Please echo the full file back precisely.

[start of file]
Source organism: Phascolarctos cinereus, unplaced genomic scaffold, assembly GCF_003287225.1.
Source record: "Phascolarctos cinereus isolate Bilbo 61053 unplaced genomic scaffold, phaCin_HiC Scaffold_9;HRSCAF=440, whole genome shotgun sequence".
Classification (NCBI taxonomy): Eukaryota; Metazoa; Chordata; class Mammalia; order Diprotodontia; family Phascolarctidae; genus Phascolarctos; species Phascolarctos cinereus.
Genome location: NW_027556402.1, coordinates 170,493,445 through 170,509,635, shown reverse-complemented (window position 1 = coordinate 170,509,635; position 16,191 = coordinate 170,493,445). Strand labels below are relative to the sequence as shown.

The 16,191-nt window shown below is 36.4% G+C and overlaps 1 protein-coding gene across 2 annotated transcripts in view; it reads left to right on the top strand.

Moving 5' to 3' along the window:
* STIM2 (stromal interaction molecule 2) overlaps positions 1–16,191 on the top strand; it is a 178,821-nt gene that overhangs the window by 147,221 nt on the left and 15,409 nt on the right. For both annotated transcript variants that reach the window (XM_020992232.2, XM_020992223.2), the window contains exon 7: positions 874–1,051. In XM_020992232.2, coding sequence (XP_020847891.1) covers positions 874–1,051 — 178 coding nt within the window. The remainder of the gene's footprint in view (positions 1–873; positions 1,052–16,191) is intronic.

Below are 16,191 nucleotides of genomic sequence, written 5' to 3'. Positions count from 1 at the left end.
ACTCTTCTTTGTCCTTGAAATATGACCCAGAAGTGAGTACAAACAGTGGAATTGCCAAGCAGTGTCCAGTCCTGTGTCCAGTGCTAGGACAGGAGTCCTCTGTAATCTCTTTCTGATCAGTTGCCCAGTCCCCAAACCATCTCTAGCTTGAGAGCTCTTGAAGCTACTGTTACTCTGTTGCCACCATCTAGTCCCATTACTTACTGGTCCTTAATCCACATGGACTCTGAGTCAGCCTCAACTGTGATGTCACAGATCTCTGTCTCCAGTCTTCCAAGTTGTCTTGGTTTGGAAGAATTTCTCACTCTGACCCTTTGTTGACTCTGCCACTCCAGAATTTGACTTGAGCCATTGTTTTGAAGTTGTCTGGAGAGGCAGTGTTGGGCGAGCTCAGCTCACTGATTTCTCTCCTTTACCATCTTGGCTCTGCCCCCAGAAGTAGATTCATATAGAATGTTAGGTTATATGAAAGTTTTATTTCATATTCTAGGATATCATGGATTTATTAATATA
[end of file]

Source organism: Phascolarctos cinereus, unplaced genomic scaffold, assembly GCF_003287225.1.
Source record: "Phascolarctos cinereus isolate Bilbo 61053 unplaced genomic scaffold, phaCin_HiC Scaffold_9;HRSCAF=440, whole genome shotgun sequence".
Classification (NCBI taxonomy): Eukaryota; Metazoa; Chordata; class Mammalia; order Diprotodontia; family Phascolarctidae; genus Phascolarctos; species Phascolarctos cinereus.
Genome location: NW_027556402.1, coordinates 170,493,445 through 170,509,635, shown reverse-complemented (window position 1 = coordinate 170,509,635; position 16,191 = coordinate 170,493,445). Strand labels below are relative to the sequence as shown.

The 16,191-nt window shown below is 36.4% G+C and overlaps 1 protein-coding gene across 2 annotated transcripts in view; it reads left to right on the top strand.

Moving 5' to 3' along the window:
* STIM2 (stromal interaction molecule 2) overlaps positions 1–16,191 on the top strand; it is a 178,821-nt gene that overhangs the window by 147,221 nt on the left and 15,409 nt on the right. For both annotated transcript variants that reach the window (XM_020992232.2, XM_020992223.2), the window contains exon 7: positions 874–1,051. In XM_020992232.2, coding sequence (XP_020847891.1) covers positions 874–1,051 — 178 coding nt within the window. The remainder of the gene's footprint in view (positions 1–873; positions 1,052–16,191) is intronic.

Below are 16,191 nucleotides of genomic sequence, written 5' to 3'. Positions count from 1 at the left end.
ACTCTTCTTTGTCCTTGAAATATGACCCAGAAGTGAGTACAAACAGTGGAATTGCCAAGCAGTGTCCAGTCCTGTGTCCAGTGCTAGGACAGGAGTCCTCTGTAATCTCTTTCTGATCAGTTGCCCAGTCCCCAAACCATCTCTAGCTTGAGAGCTCTTGAAGCTACTGTTACTCTGTTGCCACCATCTAGTCCCATTACTTACTGGTCCTTAATCCACATGGACTCTGAGTCAGCCTCAACTGTGATGTCACAGATCTCTGTCTCCAGTCTTCCAAGTTGTCTTGGTTTGGAAGAATTTCTCACTCTGACCCTTTGTTGACTCTGCCACTCCAGAATTTGACTTGAGCCATTGTTTTGAAGTTGTCTGGAGAGGCAGTGTTGGGCGAGCTCAGCTCACTGATTTCTCTCCTTTACCATCTTGGCTCTGCCCCCAGAAGTAGATTCATATAGAATGTTAGGTTATATGAAAGTTTTATTTCATATTCTAGGATATCATGGATTTATTAATATA